New research on adolescent and young adult, or AYA, female cancer patients at Yale New Haven Hospital found that many did not receive sexual health counseling during treatment.
Sarah Abelman MED ’20, a resident at Thomas Jefferson University Hospital, and Julia Cron, assistant professor of obstetrics, gynecology and reproductive sciences at the Yale School of Medicine, co-authored a study that was recently published in the Journal of Pediatric and Adolescent Gynecology. The study analyzed electronic medical records from 2013 to 2018 of female patients, ages 15 to 25, who were undergoing cancer-directed therapy at Yale New Haven Hospital.
Abelman and Cron found that within this subset of patients, 48.4 percent had documented contraception use during treatment, which suggests that some were sexually active. However, the medical records also reflected that only 33.1 percent received sexual health counseling during this time. The researchers also examined the relationships between these outcomes and various patient characteristics.
“Counseling about reproductive health and contraceptive options was correlated with contraceptive use, so we think that that is a good sign,” Cron said. “If reproductive health and contraceptive counseling is part of the conversation with adolescents and young adults undergoing cancer treatment, it may increase the likelihood that they are going to use contraception.”
As a gynecologist, Cron often sees adolescent patients who were recently diagnosed with cancer to help them with menstrual management. She noticed that many of these patients’ oncology providers often assume that the patient is not sexually active, and therefore, does not need contraception. This was concerning to Cron because an unexpected pregnancy during cancer treatment can cause medical complications and be emotionally taxing for the patient. Abelman and Cron set out to investigate the prevalence of both sexual activity and sexual health counseling among female AYA cancer patients.
The Joint Data Analytics Team at Yale first compiled a list of medical records that fit the inclusion criteria for the study, according to Abelman. She then manually reviewed the records to confirm their eligibility and gathered additional information. The paper states that conversations included in medical records about contraception use or pregnancy prevention during cancer treatment were considered instances of sexual health counseling. Documentation of prescription contraception or condoms use was considered to be evidence of contraception use.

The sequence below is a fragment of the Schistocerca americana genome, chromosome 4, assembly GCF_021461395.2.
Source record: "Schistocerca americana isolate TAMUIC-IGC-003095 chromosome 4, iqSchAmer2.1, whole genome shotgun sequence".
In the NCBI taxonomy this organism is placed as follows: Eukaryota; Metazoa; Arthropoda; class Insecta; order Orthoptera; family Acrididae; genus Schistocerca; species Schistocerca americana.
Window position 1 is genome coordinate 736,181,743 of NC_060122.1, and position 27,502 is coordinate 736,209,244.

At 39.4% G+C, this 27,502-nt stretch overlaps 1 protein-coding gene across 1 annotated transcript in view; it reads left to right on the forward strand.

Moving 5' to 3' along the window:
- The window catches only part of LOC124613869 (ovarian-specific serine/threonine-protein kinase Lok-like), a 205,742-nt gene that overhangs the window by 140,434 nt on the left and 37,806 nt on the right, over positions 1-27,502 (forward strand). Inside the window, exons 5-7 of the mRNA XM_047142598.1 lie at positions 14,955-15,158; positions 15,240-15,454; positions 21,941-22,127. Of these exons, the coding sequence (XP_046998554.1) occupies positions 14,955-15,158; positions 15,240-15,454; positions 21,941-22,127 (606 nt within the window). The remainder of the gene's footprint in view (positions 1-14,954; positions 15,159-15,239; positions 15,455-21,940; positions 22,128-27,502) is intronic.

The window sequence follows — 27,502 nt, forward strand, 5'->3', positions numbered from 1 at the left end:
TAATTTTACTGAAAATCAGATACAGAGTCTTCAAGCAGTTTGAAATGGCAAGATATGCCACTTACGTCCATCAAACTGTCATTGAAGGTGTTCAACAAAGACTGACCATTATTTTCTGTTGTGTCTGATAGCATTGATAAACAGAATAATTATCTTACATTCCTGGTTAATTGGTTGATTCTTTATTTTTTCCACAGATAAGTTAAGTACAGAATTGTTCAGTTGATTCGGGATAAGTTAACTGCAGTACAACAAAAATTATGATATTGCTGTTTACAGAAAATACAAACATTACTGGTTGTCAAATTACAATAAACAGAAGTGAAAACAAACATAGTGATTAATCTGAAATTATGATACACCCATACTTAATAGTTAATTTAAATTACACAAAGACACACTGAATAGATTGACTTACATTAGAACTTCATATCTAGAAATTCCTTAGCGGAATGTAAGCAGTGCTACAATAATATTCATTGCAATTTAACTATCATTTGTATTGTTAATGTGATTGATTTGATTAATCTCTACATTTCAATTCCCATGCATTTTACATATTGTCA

In addition to the low percentage of documented sexual health counseling, the study also included which patient factors were associated with this counseling or with contraception use. For example, Abelman performed statistical significance tests which found that younger patients, ages 15 to 20, were less likely to have received sexual health counseling, while Latina patients had an increased chance of getting it.
“Identifying this gap in care in terms of contraception and contraception counseling means that there is room for us as medical providers to intervene, and improve clinical practice,” Abelman wrote in an email to the News. “To provide ideal care for these patients, steps could make sure these young women all receive counseling about the importance of avoiding pregnancy during their cancer treatment and are offered contraception.”
Natasha Frederick, Director of the Comprehensive Fertility and Sexual Health Team at Connecticut Children’s Medical Center, is currently developing clinical education curricula to teach oncology providers effective ways to talk to AYA cancer patients about sexual health.
She explained that oncologists often do not want to initiate these conversations because they are uncomfortable or think the patient will be uncomfortable. The patients themselves are also not usually motivated to bring up their sexual health, especially if their parents are also in the room. Frederick emphasized that since pregnancy during cancer treatment can disrupt care or result in birth defects, it is important to have these conversations. Additionally, the discussion itself must expand beyond pregnancy prevention.
“[Cron and Abelman’s paper] focuses on contraception counseling, which is very important, but it doesn’t get into the larger scope of sexual health, which can go on to include other sub-topics such as relationships, sexual identity, gender identity, body image,” Frederick said. “Sexual health isn’t just any one thing. It’s a term that covers a whole bunch of sub-areas.”
In order to better understand the scope and prevalence of sexual health counseling for female AYA cancer patients, Cron said she has plans to conduct a similar study in which patients are given survey questionnaires. She recently conducted a pilot study with eight patients, and the data from the study is currently being analyzed.
Cron hopes that this follow-up investigation will address a limitation of the current study, which was a retrospective chart review. It used pre-recorded patient data, which may not always be reliable or accurate, the paper explains. For example, even if a patient received sexual health counseling, it is possible that her oncology provider did not document it.
“What we’d like to do is hopefully confirm what we found in our retrospective chart review,” Cron said.
According to the American Cancer Society, approximately 30,700 AYAs in the U.S., ages 15 to 29, will be diagnosed with cancer in 2020.
Emily Ji | firstname.lastname@example.org